Today I am sharing a blog post from a choral colleague, Tori Cook, from the website

Tori Cook  January 25, 2017

Dear adult choir member,
I’ve heard that you don’t have time to practice your music outside of rehearsal.
Look, I get it. You have a life outside of chorus (and if you don’t - we should discuss immediately!). Perhaps you’re working a 40+ hour a week job, you have a family to take care, a partner that you need to spend time with, other hobbies (even other choruses!) that are equally as important to you, you’re dealing with the daily struggles of life (AKA #adulting) and you’re just tired. Trust me, SOML!
And you think, hey - I’m not getting paid for this! You signed up for the chorus because you love it.
You love the feeling that you get when a chord locks perfectly and shivers crawl up and down your spine. You enjoy the camaraderie of your fellow choir mates. You are inspired by your director and the other leaders in the chorus every day. And you love performing and making a musical impact on your community.
But here’s the thing: when you signed up for this chorus, it became more than you. You became part of an ensemble, a group, a second family. And as an individual member of this ensemble, you made a commitment to hold up your end of the bargain. And yes, this bargain includes practice outside of rehearsal.
I’m not asking for you to spend hours practicing every week (unless you want to!). But I am asking that you put in some time, any time, every week. Raise your hand if you’ve ever gone multiple weeks without practicing (sheepishly raises hand while typing). That’s what I thought. Can we all agree that this is not the kind of commitment we want to give to our choir? We are doing ourselves a disservice and we all deserve more than that! Even if it’s only putting in five minutes a week working on your toughest measure, any time is better than no time at all.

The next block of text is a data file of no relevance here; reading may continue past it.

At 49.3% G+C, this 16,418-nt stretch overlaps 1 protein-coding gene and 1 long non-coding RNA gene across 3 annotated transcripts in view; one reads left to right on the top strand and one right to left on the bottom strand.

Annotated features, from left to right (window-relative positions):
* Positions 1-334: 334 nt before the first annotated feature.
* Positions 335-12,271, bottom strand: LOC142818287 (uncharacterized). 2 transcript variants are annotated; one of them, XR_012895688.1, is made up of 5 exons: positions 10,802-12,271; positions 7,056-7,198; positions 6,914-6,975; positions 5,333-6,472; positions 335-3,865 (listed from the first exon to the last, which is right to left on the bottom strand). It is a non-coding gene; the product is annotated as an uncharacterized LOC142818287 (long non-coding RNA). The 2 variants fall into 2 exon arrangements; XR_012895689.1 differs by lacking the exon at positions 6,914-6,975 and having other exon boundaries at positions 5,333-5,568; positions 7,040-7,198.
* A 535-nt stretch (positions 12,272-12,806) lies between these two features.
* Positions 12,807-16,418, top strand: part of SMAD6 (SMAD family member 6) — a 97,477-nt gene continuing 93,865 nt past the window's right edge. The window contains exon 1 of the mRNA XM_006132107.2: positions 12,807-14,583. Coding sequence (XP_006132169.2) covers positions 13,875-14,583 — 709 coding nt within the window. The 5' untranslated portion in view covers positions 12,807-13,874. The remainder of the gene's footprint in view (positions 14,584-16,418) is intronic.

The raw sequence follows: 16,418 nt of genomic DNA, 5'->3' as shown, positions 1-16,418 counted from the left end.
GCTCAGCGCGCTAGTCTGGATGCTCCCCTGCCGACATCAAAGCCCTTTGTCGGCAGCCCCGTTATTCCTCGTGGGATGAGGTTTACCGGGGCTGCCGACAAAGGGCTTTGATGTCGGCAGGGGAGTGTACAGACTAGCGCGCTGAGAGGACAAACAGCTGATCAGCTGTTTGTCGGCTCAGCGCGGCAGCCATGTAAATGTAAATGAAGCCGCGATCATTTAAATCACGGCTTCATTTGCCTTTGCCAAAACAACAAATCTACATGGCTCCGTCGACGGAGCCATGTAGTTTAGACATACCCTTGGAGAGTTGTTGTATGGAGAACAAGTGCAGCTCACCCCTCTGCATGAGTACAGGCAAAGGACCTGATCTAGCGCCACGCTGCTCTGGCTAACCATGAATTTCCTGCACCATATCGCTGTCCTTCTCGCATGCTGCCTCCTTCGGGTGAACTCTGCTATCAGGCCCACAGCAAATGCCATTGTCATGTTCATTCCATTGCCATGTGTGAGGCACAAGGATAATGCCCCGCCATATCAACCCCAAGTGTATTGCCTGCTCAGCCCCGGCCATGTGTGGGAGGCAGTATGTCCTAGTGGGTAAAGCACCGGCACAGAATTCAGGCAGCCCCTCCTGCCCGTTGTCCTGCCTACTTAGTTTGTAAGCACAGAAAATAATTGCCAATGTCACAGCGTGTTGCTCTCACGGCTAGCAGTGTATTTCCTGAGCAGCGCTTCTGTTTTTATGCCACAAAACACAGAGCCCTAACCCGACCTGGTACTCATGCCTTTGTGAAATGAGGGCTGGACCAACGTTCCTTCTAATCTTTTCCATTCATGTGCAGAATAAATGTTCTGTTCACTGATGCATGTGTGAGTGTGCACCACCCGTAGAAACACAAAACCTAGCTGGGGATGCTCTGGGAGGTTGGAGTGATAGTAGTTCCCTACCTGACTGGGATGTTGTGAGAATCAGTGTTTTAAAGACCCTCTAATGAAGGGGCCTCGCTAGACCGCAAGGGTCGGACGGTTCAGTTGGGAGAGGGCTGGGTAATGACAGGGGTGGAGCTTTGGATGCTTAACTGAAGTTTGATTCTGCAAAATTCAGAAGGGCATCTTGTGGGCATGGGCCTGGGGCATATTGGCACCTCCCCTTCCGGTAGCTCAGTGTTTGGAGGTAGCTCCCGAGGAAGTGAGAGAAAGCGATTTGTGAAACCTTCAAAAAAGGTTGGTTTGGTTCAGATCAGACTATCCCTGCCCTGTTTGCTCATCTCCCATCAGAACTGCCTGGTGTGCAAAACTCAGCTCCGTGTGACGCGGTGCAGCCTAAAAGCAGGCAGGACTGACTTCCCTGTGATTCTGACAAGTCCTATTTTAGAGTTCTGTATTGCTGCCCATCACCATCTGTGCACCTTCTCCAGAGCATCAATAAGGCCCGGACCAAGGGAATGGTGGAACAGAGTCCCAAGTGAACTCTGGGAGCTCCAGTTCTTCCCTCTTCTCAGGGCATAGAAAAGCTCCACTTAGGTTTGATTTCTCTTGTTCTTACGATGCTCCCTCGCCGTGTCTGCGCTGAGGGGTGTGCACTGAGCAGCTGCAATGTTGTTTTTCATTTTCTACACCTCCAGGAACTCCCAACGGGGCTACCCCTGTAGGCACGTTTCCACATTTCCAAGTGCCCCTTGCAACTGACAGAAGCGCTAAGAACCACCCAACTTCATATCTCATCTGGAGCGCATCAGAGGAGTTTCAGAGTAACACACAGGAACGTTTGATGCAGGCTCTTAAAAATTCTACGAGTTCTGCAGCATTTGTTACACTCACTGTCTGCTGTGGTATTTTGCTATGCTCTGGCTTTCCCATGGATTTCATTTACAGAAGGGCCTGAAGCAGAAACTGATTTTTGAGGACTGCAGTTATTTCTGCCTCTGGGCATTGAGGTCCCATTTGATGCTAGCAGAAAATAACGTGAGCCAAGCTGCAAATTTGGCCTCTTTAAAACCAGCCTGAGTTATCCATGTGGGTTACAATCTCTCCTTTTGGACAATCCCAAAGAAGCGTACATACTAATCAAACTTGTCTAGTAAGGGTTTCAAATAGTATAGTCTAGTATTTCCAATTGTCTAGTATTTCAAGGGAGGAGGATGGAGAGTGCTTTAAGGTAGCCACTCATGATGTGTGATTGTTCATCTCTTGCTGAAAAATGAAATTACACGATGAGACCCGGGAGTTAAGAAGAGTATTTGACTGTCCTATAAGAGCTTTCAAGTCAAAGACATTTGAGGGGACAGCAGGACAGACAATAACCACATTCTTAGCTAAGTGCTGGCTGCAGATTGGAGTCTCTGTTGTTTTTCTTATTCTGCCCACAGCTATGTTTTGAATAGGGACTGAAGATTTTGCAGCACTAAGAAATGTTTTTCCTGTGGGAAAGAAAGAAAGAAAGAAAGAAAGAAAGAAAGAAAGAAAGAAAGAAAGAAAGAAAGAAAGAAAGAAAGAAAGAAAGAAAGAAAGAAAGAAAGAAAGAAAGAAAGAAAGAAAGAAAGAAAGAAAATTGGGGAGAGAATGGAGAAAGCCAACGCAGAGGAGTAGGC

So, here is my request: take out your calendar and choose a date and time for a weekly practice session. You don’t need to put an end time, only a start time. That way, you can rehearse for as long as you feel like. But the trick is to actually get a practice session on your schedule, start the session every week, and hold yourself accountable.
The joys of singing don’t come without some work. And we all have to work! You can’t have a chord lock perfectly if someone doesn’t know their pitch. You can’t have the camaraderie of choir if your fellow choir mates are feeling let down. You can’t have leaders who inspire you if they aren’t themselves inspired by the music. And you can’t have an impact on your community if you’re not putting in the time to accurately develop and deliver the message. 
My point: make some time, any time. And then let’s make some beautiful music together!
Your passionate choir director and fellow choir members

 Pictured: The Harborlight Show Chorus (my chorus!) rehearsing at 7:30am before our regional competition. Pajamas are 100% acceptable for dress rehearsal attire.